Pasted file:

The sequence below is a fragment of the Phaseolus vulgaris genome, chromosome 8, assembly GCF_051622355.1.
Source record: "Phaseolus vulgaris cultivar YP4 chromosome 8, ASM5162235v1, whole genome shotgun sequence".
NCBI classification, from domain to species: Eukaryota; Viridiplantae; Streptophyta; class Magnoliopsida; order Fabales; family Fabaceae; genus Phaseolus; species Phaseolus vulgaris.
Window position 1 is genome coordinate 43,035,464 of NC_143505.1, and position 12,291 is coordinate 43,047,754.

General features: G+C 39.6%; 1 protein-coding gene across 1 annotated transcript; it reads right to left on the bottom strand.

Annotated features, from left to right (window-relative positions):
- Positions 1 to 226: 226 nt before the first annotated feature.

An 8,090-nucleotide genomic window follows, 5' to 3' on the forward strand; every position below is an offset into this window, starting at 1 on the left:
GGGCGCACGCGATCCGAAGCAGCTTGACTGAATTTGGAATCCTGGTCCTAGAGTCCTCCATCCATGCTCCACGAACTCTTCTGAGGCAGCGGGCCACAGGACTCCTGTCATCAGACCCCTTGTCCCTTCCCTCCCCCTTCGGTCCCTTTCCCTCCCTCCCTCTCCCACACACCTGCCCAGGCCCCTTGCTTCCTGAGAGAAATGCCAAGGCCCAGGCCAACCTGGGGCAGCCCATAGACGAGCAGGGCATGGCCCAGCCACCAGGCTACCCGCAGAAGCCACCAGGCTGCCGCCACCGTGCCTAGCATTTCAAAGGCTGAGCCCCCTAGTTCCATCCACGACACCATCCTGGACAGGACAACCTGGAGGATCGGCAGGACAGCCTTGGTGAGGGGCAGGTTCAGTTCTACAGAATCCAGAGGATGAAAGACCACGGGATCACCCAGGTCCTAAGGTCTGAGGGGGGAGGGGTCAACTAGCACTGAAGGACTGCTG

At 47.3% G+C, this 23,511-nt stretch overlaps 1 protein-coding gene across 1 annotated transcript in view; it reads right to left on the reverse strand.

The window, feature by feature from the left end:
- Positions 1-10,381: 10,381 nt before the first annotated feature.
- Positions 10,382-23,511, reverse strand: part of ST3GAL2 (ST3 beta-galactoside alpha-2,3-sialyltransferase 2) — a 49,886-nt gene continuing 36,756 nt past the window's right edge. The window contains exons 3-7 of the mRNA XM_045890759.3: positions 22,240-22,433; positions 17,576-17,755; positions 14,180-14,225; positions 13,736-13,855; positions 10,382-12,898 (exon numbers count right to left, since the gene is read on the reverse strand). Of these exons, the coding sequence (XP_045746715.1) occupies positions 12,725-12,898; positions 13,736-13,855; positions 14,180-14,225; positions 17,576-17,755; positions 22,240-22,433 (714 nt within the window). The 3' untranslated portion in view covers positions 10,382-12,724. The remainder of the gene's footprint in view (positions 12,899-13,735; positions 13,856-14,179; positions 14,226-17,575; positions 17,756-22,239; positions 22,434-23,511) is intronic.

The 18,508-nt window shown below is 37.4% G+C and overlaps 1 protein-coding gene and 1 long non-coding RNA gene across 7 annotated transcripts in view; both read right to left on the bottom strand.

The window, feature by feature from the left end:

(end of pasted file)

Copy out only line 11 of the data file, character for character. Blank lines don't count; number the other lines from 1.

The window, feature by feature from the left end: